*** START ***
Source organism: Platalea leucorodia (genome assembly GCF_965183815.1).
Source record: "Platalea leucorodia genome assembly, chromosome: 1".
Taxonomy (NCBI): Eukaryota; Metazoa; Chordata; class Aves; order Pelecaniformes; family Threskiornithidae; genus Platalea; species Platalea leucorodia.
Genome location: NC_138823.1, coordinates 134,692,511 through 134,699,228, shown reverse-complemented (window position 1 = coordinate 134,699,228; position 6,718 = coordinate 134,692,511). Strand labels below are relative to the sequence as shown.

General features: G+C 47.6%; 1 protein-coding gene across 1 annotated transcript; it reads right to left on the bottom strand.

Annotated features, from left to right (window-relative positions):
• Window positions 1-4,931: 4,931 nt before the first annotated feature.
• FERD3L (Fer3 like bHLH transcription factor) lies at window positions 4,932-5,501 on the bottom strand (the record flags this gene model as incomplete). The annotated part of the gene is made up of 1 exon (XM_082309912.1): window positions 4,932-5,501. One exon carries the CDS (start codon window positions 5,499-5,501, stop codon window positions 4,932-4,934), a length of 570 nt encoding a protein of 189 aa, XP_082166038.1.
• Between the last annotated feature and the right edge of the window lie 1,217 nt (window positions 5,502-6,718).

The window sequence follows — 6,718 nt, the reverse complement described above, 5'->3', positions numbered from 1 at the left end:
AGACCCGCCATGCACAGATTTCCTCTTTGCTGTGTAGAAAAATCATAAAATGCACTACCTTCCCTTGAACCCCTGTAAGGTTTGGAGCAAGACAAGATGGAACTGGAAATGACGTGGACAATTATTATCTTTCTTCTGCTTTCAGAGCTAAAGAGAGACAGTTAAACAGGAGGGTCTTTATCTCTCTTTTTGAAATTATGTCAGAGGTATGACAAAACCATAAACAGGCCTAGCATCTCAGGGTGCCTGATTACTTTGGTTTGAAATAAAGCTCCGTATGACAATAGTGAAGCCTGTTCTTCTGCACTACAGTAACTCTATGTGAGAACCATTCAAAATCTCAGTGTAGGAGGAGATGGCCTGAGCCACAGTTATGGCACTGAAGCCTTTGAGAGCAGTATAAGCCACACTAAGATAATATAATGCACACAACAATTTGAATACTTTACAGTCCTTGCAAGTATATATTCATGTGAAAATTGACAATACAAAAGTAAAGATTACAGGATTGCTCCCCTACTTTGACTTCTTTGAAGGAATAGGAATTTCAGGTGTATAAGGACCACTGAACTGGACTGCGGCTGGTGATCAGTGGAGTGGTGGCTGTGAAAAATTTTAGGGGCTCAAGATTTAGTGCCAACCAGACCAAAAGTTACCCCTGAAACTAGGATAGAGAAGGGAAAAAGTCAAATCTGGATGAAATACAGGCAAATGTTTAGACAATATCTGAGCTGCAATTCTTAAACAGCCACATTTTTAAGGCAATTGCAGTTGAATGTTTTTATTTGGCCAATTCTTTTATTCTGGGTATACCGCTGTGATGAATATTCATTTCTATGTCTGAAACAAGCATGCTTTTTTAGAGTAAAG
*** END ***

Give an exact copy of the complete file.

Source organism: Platalea leucorodia (genome assembly GCF_965183815.1).
Source record: "Platalea leucorodia genome assembly, chromosome: 1".
Taxonomy (NCBI): Eukaryota; Metazoa; Chordata; class Aves; order Pelecaniformes; family Threskiornithidae; genus Platalea; species Platalea leucorodia.
Genome location: NC_138823.1, coordinates 134,692,511 through 134,699,228, shown reverse-complemented (window position 1 = coordinate 134,699,228; position 6,718 = coordinate 134,692,511). Strand labels below are relative to the sequence as shown.

General features: G+C 47.6%; 1 protein-coding gene across 1 annotated transcript; it reads right to left on the bottom strand.

Annotated features, from left to right (window-relative positions):
• Window positions 1-4,931: 4,931 nt before the first annotated feature.
• FERD3L (Fer3 like bHLH transcription factor) lies at window positions 4,932-5,501 on the bottom strand (the record flags this gene model as incomplete). The annotated part of the gene is made up of 1 exon (XM_082309912.1): window positions 4,932-5,501. One exon carries the CDS (start codon window positions 5,499-5,501, stop codon window positions 4,932-4,934), a length of 570 nt encoding a protein of 189 aa, XP_082166038.1.
• Between the last annotated feature and the right edge of the window lie 1,217 nt (window positions 5,502-6,718).

The window sequence follows — 6,718 nt, the reverse complement described above, 5'->3', positions numbered from 1 at the left end:
AGACCCGCCATGCACAGATTTCCTCTTTGCTGTGTAGAAAAATCATAAAATGCACTACCTTCCCTTGAACCCCTGTAAGGTTTGGAGCAAGACAAGATGGAACTGGAAATGACGTGGACAATTATTATCTTTCTTCTGCTTTCAGAGCTAAAGAGAGACAGTTAAACAGGAGGGTCTTTATCTCTCTTTTTGAAATTATGTCAGAGGTATGACAAAACCATAAACAGGCCTAGCATCTCAGGGTGCCTGATTACTTTGGTTTGAAATAAAGCTCCGTATGACAATAGTGAAGCCTGTTCTTCTGCACTACAGTAACTCTATGTGAGAACCATTCAAAATCTCAGTGTAGGAGGAGATGGCCTGAGCCACAGTTATGGCACTGAAGCCTTTGAGAGCAGTATAAGCCACACTAAGATAATATAATGCACACAACAATTTGAATACTTTACAGTCCTTGCAAGTATATATTCATGTGAAAATTGACAATACAAAAGTAAAGATTACAGGATTGCTCCCCTACTTTGACTTCTTTGAAGGAATAGGAATTTCAGGTGTATAAGGACCACTGAACTGGACTGCGGCTGGTGATCAGTGGAGTGGTGGCTGTGAAAAATTTTAGGGGCTCAAGATTTAGTGCCAACCAGACCAAAAGTTACCCCTGAAACTAGGATAGAGAAGGGAAAAAGTCAAATCTGGATGAAATACAGGCAAATGTTTAGACAATATCTGAGCTGCAATTCTTAAACAGCCACATTTTTAAGGCAATTGCAGTTGAATGTTTTTATTTGGCCAATTCTTTTATTCTGGGTATACCGCTGTGATGAATATTCATTTCTATGTCTGAAACAAGCATGCTTTTTTAGAGTAAAG